Sunday, October 9, 2011

Those green eyes mean something...

I'm not, by nature, a jealous person. I can't really recall being ravaged by the green eyed monster when someone I knew got a new car, bigger house, lost 20 pounds, or a smoking new pair of kicks. No, usually I'm genuinely happy for my friends and family when wonderful things that they really wanted come into their lives--I'll be the first one to say, "That's so great!" and really, really mean it.

Except for when I don't.

There are two times that I clearly remember being mad with jealously. And I don't mean that, "oh, wouldn't that be nice...it's so unfair...blah, blah." I mean the bleeding canker of desire that sits somewhere near your esophagus. That obsessive fire of want that keeps you up at night. The slow moving rickety Ferris wheel that...okay, you get the idea. 

Obsession. I'm talking about blind obsession.

The first time it happened I was 26 and it felt like everyone, EVERYONE IN THE WORLD was pregnant. And I just happened to be married to the one man who didn't seem particularly interested in having a kid any time within the next decade. Aagghhh.

The second time, well the second time is much more recent--within the last few years, really. I had become inexplicably jealous of another writer, who doesn't know me from Eve I might mention, but who's success is something I covet.


Now before you start worrying that I've gone all stalker crazy, realize that I have too many real world cares and responsibilities to put in the time, energy and effort to truly go off the rails. Furthermore, in both of the above mentioned character flaws, I've learned something exceedingly valuable about myself.

My jealously taught me what I wanted in this world.

I wanted to be a mom.
I wanted to be a writer.

Now that might sound like a simple epiphany, but these statements have become brightly lit signposts in my life. There are many things I could be, there are many things I already am--But these were the things I really, really Wanted. I wanted them so much for myself that it felt nearly impossible to be happy for others when they strode forward and achieved them while I still idled in neutral.

Over the years, I have found that there is only one cure for jealously of this kind--it's getting up off your ass and going after what you want. Because that un pursued WANT will claw at your brain like a monkey on crack. The jealous crazy that spins you inside out comes only from not trying.

Believe me.

So I say, jealously is not always a bad thing. Pay attention to your jealously, it can teach you loads about what you want in this life. I became a mother. I became a writer. I don't (yet) have the exterior trappings of success that the object of my writer jealously has, but because I'm too busy stretching for that brass ring myself, I almost never even notice the burn anymore.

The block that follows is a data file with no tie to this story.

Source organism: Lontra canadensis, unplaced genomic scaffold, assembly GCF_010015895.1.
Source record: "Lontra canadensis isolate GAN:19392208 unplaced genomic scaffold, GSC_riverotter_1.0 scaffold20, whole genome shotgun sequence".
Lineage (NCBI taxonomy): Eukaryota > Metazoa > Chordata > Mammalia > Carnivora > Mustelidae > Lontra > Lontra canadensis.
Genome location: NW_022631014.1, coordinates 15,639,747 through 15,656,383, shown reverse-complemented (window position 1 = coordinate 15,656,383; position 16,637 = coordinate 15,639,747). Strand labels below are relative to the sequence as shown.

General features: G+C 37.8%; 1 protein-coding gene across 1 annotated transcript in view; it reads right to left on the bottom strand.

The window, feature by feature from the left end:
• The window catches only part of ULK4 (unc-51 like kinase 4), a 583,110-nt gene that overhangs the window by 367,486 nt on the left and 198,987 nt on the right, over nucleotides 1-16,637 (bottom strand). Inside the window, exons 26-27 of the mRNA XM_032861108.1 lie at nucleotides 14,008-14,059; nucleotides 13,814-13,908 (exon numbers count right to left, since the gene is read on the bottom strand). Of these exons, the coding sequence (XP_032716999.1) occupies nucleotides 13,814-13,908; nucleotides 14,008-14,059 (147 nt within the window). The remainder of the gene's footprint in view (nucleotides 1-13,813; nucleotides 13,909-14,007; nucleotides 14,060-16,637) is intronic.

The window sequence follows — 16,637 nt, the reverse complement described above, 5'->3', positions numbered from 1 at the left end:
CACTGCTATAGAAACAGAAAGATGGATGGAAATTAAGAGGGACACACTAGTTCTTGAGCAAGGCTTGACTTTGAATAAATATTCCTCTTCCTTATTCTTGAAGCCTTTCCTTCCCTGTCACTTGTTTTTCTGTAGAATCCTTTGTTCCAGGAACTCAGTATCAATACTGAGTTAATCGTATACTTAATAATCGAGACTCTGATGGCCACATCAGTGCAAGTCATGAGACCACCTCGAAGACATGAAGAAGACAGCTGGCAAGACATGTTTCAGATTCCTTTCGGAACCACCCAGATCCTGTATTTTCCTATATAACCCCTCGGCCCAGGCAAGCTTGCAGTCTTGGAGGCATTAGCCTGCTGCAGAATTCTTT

Well, almost never. 


  1. So what kind of trick did you pull to get those kids? Was that just persistent devotion to a single goal? Hehe. Sorry, I just couldn't resist. But a great post! We missed you at the book festival. I hope to see you there next year!

  2. Great post, Becky. Jealousy is so human, and like any emotion, it can be useful or destructive. I totally agree that the best thing to do is reframe it as an understanding of what you want, and then go for it. I also tell myself that everyone has their own journey, and mine is my own--it's a waste of my energy to want someone else's.

  3. I love this post and can definitely relate to the things you want to be~ a mom and writer. Thanks for saying what many of us are thinking and for giving the best advice there is--go after it and work your butt off!

  4. Ryan! Believe me, I wish I had been there. Moreover, I wish the circumstances where different (if you catch my meaning.) Next year, please God, next year.

    As for those two beautiful children...oddly enough, I stopped acting crazy and nagging my husband about it. Within two months, he brought it up--I was pregnant within the week (you know, just in case he was going to change his mind :-)

  5. Sarah, too true about the individual journeys. It's so easy to look at another person's ride and stew, stew, stew about not being behind their wheel.

  6. Jess, thanks for stopping by. Life is sooo much easier when we are 1. clear and 2. honest about what we want. Be bold and say it out loud.

  7. I find the green eye thing can consume a person, so you need to stay focused on yourself and that's it. It's hard, but with practice you can focus that jealousy and transform it to encouragement. I believe in karma, too, so I feel that kind of encouragement pays off internally and externally for us.

  8. Jealousy is a tough one. It's not something I suffer from often (I have other vices), but when it does I abhor the feeling. Thankfully, it doesn't usually last long. The words of my mother echo through my head, "Life isn't fair." Because that's what jealousy is, isn't it? It's thinking we deserve the same as someone else. But you're right; if we don't work for what we want, how can we achieve it?

  9. Oh, jealousy. It's so hard to keep that emotion out, right? :P I do have moments when I'm jealous. Whether it's a book deal or whatever. I hate the feeling, but it's normal. And mine usually goes away pretty quick. I've learned to cheer people on more than let that green monster take over. :)